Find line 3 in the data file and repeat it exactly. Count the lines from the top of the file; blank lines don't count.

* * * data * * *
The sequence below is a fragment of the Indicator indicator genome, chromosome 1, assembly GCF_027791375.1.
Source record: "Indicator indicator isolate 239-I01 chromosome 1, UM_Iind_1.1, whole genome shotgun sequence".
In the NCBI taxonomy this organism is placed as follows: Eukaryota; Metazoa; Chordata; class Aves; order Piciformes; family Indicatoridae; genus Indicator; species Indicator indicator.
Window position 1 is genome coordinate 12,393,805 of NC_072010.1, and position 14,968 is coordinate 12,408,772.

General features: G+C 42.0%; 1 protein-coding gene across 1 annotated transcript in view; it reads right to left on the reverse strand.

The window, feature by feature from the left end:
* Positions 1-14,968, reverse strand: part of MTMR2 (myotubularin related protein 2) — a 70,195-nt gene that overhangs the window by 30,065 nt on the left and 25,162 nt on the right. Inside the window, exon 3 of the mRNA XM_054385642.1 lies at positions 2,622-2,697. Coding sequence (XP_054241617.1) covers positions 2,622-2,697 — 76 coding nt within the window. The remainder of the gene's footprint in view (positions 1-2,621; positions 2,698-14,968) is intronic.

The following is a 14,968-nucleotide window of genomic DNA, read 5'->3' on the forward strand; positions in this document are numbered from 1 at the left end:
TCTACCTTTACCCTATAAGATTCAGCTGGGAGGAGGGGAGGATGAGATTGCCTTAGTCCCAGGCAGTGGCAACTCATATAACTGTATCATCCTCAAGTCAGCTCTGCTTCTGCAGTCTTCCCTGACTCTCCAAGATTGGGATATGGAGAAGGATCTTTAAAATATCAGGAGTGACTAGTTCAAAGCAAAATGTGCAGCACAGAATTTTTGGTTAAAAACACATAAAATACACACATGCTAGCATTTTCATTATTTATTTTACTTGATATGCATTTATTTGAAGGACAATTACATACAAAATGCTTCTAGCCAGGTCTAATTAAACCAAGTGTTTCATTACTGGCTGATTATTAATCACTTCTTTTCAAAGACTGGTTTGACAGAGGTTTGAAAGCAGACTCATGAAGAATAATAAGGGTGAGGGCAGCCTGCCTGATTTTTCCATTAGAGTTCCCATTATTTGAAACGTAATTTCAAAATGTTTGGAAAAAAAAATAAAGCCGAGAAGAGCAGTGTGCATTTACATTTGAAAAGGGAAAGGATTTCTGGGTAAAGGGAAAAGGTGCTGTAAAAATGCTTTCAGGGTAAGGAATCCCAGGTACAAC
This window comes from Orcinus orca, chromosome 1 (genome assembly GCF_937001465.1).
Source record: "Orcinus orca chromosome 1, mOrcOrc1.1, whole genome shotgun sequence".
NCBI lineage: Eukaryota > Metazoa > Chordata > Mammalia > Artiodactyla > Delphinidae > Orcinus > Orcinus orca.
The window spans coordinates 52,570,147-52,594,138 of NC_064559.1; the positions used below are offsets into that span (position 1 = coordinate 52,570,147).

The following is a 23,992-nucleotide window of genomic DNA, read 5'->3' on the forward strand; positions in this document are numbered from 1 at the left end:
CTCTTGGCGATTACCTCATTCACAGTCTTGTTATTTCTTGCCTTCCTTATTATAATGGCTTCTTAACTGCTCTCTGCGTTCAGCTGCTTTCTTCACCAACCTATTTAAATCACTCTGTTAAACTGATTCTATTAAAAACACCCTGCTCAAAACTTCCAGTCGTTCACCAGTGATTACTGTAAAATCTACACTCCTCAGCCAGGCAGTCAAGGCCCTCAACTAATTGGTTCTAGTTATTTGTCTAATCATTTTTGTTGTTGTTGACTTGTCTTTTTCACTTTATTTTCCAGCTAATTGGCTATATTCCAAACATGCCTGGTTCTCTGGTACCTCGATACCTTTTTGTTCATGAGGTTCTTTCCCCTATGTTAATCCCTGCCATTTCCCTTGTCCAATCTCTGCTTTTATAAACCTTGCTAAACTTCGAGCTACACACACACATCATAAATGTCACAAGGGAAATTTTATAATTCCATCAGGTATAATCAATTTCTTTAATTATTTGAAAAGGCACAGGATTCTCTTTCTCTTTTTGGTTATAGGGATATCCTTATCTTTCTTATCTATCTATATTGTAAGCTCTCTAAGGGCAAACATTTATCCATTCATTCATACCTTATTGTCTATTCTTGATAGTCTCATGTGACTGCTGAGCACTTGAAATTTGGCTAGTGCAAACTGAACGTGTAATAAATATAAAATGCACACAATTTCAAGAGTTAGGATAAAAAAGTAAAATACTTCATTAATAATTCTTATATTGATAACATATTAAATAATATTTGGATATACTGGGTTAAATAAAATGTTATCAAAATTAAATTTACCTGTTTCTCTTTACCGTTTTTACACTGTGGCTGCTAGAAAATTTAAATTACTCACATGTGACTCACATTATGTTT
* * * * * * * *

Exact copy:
In the NCBI taxonomy this organism is placed as follows: Eukaryota; Metazoa; Chordata; class Aves; order Piciformes; family Indicatoridae; genus Indicator; species Indicator indicator.